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UC Officials Were Not Consulted For Online Course Accreditation Bill

by Michael Higham, published

online course accreditation Credit: fuyu liu /

Last week, IVN covered California Senate Bill 520. The bill would grant online course accreditation to private companies allowing students to earn academic credit while attending a public college.

Senate pro Tem Darrell Steinberg (D-Sacramento) introduced SB 520. The University of California (UC) Academic Senate responded with an official letter opposing the bill.

SB 520 aims to provide fifty of the highest demanded introductory courses in California public colleges and universities through online educators like Udacity and Coursera. Sen. Steinberg says this process will improve graduation rates by increasing access to over-enrolled classes.

The UC Academic Senate stated the university system was not included in the construction of the bill. The March 15 open letter written by UC Academic Council chair, Robert Powell, said:

"We were not consulted in the writing of this legislation, which purports to address course access problems experienced by students in public higher education."

The bill mandates that students can only enroll for the online class if the student was unable to get into the class through their college. The legislation, in current form, also creates a stakeholder board that will have control over the process of reviewing and approving online courses offered.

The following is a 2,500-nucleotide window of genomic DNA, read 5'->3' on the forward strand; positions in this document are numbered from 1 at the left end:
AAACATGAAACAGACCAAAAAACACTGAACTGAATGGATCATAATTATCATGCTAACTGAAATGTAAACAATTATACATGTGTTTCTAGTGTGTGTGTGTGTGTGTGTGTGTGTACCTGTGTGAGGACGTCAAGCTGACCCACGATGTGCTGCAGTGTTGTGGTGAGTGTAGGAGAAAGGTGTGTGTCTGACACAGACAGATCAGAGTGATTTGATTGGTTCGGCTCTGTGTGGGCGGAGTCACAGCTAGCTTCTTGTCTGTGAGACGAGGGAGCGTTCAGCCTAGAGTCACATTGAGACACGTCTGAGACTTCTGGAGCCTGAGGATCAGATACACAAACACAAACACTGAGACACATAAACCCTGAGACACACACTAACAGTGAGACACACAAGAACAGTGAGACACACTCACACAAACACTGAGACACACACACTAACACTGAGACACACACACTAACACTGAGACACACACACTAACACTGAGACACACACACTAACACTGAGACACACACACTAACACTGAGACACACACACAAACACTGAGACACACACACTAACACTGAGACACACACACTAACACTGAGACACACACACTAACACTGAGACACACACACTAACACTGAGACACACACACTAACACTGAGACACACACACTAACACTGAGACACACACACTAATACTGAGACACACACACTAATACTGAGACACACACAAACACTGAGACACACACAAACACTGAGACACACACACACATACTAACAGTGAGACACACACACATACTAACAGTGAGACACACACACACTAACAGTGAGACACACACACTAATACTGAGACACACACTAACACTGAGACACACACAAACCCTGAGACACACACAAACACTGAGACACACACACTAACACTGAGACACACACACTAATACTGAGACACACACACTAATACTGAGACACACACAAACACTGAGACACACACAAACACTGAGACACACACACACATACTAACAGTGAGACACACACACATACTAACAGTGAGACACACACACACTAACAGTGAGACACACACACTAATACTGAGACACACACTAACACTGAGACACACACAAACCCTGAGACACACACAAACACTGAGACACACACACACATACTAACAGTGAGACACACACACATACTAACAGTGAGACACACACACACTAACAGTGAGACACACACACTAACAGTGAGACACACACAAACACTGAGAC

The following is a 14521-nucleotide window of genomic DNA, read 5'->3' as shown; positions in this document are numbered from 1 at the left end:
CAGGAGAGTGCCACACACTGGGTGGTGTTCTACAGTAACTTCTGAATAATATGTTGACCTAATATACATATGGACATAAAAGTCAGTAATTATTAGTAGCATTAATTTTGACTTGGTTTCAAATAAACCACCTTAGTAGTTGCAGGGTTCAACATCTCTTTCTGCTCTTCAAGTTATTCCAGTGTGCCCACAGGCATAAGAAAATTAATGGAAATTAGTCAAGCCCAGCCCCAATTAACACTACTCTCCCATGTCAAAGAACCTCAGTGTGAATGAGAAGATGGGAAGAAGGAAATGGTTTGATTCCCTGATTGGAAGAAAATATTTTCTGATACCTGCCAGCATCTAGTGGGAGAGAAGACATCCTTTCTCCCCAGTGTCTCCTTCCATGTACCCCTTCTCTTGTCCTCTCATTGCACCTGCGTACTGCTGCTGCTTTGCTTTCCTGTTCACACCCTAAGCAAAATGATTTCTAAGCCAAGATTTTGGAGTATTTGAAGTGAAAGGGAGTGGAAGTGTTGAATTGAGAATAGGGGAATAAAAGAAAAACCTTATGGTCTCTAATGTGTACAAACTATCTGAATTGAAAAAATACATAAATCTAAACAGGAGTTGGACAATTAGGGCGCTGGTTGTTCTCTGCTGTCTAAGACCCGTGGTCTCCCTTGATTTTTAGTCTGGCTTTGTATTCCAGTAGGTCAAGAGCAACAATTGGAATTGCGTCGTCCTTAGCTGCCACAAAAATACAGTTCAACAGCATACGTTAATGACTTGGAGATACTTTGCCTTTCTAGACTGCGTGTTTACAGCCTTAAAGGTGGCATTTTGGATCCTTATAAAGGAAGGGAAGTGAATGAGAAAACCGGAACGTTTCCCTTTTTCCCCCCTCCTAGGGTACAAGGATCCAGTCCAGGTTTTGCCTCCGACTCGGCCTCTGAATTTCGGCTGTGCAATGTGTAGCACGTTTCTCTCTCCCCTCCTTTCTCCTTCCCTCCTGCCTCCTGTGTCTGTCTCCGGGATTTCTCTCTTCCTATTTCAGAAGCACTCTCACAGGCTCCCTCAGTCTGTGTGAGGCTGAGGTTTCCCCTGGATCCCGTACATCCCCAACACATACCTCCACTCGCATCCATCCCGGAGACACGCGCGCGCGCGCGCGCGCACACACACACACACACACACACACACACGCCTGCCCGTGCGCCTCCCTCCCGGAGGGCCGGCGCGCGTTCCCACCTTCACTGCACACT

However, the UC Academic Senate doubts that such an entity would be accountable to the UC system.

As far as the UC system accepting private online education for academic credit, chances are slim. Mr. Powell went on to say:

"There is no possibility that UC faculty will shirk its responsibility to our students by ceding authority over courses to any outside agency."

The UC Academic Senate is also wary of private education's insertion into public universities. Mr. Powell calls the move a "clear self-interest of for profit corporations."

While Sen. Steinberg insists that the legislation can boost graduation rates, Mr. Powell doesn't see enrolling issues as a hindrance. "The data are very clear on how quickly students are graduating. Our rates have been going up steadily since the early 1990s," Powell said in an interview with the Los Angeles Times.

The story may be different for the state's community colleges. A survey from the Pearson Foundation found in Fall 2010, about one-in-three community college students had difficulty enrolling in a required course.

The open letter said UC officials were going to meet with Sen. Steinberg the following week. The UC Academic Senate showed an uncompromising tone in opposition to SB 520. Their meeting may not change either party's position.

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